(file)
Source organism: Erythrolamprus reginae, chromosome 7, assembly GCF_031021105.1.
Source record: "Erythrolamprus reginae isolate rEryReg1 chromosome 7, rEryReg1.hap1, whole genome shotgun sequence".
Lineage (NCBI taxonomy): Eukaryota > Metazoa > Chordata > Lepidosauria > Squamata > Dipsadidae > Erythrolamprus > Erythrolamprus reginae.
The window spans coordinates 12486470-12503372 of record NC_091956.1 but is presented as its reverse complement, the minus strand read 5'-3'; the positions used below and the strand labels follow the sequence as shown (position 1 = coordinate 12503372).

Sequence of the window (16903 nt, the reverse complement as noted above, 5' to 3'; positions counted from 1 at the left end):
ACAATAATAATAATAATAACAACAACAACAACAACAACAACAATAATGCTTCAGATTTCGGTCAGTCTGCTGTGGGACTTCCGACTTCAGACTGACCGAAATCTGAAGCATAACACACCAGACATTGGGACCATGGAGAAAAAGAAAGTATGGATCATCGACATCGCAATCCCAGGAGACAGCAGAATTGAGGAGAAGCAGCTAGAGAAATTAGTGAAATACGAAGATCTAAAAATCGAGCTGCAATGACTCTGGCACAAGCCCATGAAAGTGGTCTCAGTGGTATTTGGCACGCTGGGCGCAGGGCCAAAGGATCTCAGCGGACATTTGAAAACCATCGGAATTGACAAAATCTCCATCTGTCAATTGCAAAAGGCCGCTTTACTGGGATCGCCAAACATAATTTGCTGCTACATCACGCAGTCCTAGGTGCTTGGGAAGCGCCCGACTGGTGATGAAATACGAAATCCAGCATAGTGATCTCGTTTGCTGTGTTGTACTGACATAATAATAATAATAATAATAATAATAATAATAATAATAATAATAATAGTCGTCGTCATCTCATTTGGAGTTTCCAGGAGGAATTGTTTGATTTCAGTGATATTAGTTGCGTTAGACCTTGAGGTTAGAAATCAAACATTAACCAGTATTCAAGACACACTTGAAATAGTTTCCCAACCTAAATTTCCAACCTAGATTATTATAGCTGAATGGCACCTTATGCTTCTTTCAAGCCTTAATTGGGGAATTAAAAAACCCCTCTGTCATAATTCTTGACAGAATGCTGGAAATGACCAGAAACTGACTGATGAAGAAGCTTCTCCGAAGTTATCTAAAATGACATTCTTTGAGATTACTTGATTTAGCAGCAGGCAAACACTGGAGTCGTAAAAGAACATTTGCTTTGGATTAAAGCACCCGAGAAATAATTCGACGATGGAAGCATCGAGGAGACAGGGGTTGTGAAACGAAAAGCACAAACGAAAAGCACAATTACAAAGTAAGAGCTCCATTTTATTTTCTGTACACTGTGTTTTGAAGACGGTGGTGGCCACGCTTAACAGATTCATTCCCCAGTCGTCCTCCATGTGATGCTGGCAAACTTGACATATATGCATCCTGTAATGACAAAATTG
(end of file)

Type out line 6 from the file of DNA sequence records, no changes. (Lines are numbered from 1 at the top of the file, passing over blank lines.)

ACAATAATAATAATAATAACAACAACAACAACAACAACAACAATAATGCTTCAGATTTCGGTCAGTCTGCTGTGGGACTTCCGACTTCAGACTGACCGAAATCTGAAGCATAACACACCAGACATTGGGACCATGGAGAAAAAGAAAGTATGGATCATCGACATCGCAATCCCAGGAGACAGCAGAATTGAGGAGAAGCAGCTAGAGAAATTAGTGAAATACGAAGATCTAAAAATCGAGCTGCAATGACTCTGGCACAAGCCCATGAAAGTGGTCTCAGTGGTATTTGGCACGCTGGGCGCAGGGCCAAAGGATCTCAGCGGACATTTGAAAACCATCGGAATTGACAAAATCTCCATCTGTCAATTGCAAAAGGCCGCTTTACTGGGATCGCCAAACATAATTTGCTGCTACATCACGCAGTCCTAGGTGCTTGGGAAGCGCCCGACTGGTGATGAAATACGAAATCCAGCATAGTGATCTCGTTTGCTGTGTTGTACTGACATAATAATAATAATAATAATAATAATAATAATAATAATAATAATAATAGTCGTCGTCATCTCATTTGGAGTTTCCAGGAGGAATTGTTTGATTTCAGTGATATTAGTTGCGTTAGACCTTGAGGTTAGAAATCAAACATTAACCAGTATTCAAGACACACTTGAAATAGTTTCCCAACCTAAATTTCCAACCTAGATTATTATAGCTGAATGGCACCTTATGCTTCTTTCAAGCCTTAATTGGGGAATTAAAAAACCCCTCTGTCATAATTCTTGACAGAATGCTGGAAATGACCAGAAACTGACTGATGAAGAAGCTTCTCCGAAGTTATCTAAAATGACATTCTTTGAGATTACTTGATTTAGCAGCAGGCAAACACTGGAGTCGTAAAAGAACATTTGCTTTGGATTAAAGCACCCGAGAAATAATTCGACGATGGAAGCATCGAGGAGACAGGGGTTGTGAAACGAAAAGCACAAACGAAAAGCACAATTACAAAGTAAGAGCTCCATTTTATTTTCTGTACACTGTGTTTTGAAGACGGTGGTGGCCACGCTTAACAGATTCATTCCCCAGTCGTCCTCCATGTGATGCTGGCAAACTTGACATATATGCATCCTGTAATGACAAAATTG